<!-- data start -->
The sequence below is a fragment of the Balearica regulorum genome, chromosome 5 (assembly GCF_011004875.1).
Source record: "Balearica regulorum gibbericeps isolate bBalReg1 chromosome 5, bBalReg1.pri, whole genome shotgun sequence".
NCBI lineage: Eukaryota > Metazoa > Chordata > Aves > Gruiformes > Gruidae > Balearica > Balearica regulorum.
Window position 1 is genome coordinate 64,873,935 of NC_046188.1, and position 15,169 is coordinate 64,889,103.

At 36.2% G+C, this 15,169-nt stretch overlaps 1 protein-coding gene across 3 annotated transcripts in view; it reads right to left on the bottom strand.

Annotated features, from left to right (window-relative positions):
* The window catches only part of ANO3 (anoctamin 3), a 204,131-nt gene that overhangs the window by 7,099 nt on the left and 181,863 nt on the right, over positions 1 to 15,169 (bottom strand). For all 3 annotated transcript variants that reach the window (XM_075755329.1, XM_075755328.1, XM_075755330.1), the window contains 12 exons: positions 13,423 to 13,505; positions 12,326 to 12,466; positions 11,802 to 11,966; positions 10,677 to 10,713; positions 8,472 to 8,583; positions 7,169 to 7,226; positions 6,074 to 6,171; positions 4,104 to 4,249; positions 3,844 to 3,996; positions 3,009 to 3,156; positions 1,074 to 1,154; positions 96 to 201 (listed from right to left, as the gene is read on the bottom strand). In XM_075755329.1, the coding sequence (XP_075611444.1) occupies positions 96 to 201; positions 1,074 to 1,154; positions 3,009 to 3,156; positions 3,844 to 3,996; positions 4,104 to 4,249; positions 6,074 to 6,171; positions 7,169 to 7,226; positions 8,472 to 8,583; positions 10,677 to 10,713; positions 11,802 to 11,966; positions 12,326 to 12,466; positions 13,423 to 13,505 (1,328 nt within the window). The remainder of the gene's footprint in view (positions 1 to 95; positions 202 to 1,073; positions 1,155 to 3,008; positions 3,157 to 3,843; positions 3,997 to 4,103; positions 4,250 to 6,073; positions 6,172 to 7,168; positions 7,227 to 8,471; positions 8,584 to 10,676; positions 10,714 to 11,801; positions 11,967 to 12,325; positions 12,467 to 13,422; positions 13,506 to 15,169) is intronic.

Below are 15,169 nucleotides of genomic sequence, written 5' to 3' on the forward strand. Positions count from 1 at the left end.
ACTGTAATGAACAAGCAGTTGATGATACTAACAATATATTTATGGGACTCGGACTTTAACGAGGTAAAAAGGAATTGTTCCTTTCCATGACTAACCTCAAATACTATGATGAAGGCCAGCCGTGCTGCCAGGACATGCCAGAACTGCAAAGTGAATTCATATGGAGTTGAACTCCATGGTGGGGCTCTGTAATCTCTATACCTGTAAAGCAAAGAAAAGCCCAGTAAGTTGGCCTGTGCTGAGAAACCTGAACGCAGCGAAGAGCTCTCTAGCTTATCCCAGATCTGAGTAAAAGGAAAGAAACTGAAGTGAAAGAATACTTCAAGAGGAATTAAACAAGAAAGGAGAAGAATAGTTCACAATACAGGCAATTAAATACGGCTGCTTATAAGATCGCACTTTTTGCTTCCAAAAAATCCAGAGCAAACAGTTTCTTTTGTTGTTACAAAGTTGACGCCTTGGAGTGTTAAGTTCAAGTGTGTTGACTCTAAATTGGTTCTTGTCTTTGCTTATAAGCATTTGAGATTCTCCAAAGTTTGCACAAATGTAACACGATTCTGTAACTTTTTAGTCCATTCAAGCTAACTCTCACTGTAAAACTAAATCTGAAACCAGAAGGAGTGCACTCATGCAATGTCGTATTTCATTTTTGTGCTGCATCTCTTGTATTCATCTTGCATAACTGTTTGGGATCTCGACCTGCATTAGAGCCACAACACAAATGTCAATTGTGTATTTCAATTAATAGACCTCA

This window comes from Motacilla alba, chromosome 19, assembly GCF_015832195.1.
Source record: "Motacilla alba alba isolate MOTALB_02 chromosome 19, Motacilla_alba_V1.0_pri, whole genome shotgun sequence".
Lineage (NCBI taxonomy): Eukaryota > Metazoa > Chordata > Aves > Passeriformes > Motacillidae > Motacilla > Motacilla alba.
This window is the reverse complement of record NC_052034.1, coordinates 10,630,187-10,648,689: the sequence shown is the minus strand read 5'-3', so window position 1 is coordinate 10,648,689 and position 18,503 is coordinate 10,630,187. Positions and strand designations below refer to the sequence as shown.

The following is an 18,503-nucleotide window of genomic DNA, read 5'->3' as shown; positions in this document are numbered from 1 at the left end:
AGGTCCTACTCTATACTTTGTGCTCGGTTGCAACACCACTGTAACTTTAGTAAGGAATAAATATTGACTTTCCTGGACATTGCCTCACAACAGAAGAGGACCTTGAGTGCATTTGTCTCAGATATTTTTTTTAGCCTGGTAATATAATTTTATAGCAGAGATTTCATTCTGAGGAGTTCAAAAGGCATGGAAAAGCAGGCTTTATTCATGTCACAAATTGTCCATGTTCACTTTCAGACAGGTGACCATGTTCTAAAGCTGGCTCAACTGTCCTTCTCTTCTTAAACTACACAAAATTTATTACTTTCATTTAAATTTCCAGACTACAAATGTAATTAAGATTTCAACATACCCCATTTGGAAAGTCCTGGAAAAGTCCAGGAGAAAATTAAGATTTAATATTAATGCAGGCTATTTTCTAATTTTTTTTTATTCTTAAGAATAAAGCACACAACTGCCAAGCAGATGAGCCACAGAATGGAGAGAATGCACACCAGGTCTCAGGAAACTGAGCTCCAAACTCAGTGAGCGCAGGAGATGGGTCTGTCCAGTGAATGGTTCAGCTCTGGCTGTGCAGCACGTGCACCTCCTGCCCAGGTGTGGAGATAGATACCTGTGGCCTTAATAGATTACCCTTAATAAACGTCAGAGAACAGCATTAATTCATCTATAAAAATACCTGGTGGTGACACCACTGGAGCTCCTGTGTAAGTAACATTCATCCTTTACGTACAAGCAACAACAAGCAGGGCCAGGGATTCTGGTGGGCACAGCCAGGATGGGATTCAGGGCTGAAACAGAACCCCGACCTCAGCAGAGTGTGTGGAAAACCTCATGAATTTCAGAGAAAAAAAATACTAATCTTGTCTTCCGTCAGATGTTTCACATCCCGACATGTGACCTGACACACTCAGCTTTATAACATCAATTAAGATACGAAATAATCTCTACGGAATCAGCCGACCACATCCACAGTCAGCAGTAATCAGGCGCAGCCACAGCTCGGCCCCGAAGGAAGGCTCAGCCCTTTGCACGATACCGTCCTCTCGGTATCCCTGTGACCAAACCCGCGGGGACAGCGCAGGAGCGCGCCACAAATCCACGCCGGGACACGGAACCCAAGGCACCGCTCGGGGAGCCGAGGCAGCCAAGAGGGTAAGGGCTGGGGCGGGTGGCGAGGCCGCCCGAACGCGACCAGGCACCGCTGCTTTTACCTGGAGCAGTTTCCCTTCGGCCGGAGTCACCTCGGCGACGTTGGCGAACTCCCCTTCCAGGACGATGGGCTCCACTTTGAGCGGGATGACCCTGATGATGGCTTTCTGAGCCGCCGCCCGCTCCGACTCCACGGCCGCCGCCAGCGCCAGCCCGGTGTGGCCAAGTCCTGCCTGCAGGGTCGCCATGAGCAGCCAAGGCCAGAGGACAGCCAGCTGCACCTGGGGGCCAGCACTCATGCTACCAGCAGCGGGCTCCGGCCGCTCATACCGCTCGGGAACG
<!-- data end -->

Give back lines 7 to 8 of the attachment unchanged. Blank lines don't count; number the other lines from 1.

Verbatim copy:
* The window catches only part of ANO3 (anoctamin 3), a 204,131-nt gene that overhangs the window by 7,099 nt on the left and 181,863 nt on the right, over positions 1 to 15,169 (bottom strand). For all 3 annotated transcript variants that reach the window (XM_075755329.1, XM_075755328.1, XM_075755330.1), the window contains 12 exons: positions 13,423 to 13,505; positions 12,326 to 12,466; positions 11,802 to 11,966; positions 10,677 to 10,713; positions 8,472 to 8,583; positions 7,169 to 7,226; positions 6,074 to 6,171; positions 4,104 to 4,249; positions 3,844 to 3,996; positions 3,009 to 3,156; positions 1,074 to 1,154; positions 96 to 201 (listed from right to left, as the gene is read on the bottom strand). In XM_075755329.1, the coding sequence (XP_075611444.1) occupies positions 96 to 201; positions 1,074 to 1,154; positions 3,009 to 3,156; positions 3,844 to 3,996; positions 4,104 to 4,249; positions 6,074 to 6,171; positions 7,169 to 7,226; positions 8,472 to 8,583; positions 10,677 to 10,713; positions 11,802 to 11,966; positions 12,326 to 12,466; positions 13,423 to 13,505 (1,328 nt within the window). The remainder of the gene's footprint in view (positions 1 to 95; positions 202 to 1,073; positions 1,155 to 3,008; positions 3,157 to 3,843; positions 3,997 to 4,103; positions 4,250 to 6,073; positions 6,172 to 7,168; positions 7,227 to 8,471; positions 8,584 to 10,676; positions 10,714 to 11,801; positions 11,967 to 12,325; positions 12,467 to 13,422; positions 13,506 to 15,169) is intronic.

Below are 15,169 nucleotides of genomic sequence, written 5' to 3' on the forward strand. Positions count from 1 at the left end.